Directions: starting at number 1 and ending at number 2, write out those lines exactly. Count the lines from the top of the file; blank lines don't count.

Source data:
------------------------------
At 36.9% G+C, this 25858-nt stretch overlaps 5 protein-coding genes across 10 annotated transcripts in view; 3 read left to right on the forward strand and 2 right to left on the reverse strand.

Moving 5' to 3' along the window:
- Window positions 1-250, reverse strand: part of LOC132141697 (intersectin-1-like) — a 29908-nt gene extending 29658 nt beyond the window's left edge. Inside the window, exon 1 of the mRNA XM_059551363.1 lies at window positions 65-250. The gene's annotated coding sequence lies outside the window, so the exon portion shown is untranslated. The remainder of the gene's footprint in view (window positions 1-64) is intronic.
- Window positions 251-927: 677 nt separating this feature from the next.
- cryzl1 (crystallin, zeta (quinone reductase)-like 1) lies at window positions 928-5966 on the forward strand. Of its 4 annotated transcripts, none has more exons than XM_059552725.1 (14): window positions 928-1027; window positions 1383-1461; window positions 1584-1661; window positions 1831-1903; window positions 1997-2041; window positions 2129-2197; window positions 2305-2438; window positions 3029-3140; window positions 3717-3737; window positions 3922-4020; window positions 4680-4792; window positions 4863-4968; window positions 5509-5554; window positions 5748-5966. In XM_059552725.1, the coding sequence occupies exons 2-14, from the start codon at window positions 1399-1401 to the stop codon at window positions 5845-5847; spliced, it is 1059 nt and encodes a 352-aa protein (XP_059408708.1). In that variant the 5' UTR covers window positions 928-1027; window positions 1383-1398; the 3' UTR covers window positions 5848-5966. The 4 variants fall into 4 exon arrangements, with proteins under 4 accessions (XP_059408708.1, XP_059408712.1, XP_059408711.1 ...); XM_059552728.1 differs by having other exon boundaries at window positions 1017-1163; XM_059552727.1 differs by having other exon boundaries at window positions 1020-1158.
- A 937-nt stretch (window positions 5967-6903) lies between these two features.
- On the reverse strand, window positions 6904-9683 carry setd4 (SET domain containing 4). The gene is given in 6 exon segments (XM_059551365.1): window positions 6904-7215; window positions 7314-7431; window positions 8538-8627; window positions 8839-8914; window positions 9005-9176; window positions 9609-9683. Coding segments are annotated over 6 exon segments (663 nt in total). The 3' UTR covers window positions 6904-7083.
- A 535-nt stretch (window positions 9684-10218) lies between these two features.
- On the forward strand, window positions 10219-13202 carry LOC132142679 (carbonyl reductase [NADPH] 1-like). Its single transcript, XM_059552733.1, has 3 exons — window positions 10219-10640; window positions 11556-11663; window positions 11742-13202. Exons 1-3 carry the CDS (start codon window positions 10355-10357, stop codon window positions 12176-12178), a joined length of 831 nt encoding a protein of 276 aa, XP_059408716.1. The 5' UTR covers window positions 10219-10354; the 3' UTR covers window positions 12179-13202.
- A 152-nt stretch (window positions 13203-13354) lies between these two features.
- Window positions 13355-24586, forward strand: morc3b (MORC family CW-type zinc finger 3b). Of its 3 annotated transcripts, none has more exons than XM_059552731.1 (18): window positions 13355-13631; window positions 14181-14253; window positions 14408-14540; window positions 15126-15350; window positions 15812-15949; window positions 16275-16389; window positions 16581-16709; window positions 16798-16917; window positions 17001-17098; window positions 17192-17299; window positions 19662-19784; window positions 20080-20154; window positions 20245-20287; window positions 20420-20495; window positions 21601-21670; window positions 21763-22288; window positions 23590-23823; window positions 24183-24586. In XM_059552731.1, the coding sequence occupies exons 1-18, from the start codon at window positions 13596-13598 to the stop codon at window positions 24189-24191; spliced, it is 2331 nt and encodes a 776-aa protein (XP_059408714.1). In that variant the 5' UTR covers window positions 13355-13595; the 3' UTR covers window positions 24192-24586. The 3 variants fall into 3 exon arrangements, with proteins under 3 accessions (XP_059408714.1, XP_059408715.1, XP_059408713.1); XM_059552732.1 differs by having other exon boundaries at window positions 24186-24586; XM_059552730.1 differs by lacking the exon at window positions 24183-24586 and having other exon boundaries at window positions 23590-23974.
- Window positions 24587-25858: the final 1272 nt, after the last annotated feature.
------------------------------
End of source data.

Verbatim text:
At 36.9% G+C, this 25858-nt stretch overlaps 5 protein-coding genes across 10 annotated transcripts in view; 3 read left to right on the forward strand and 2 right to left on the reverse strand.

Moving 5' to 3' along the window: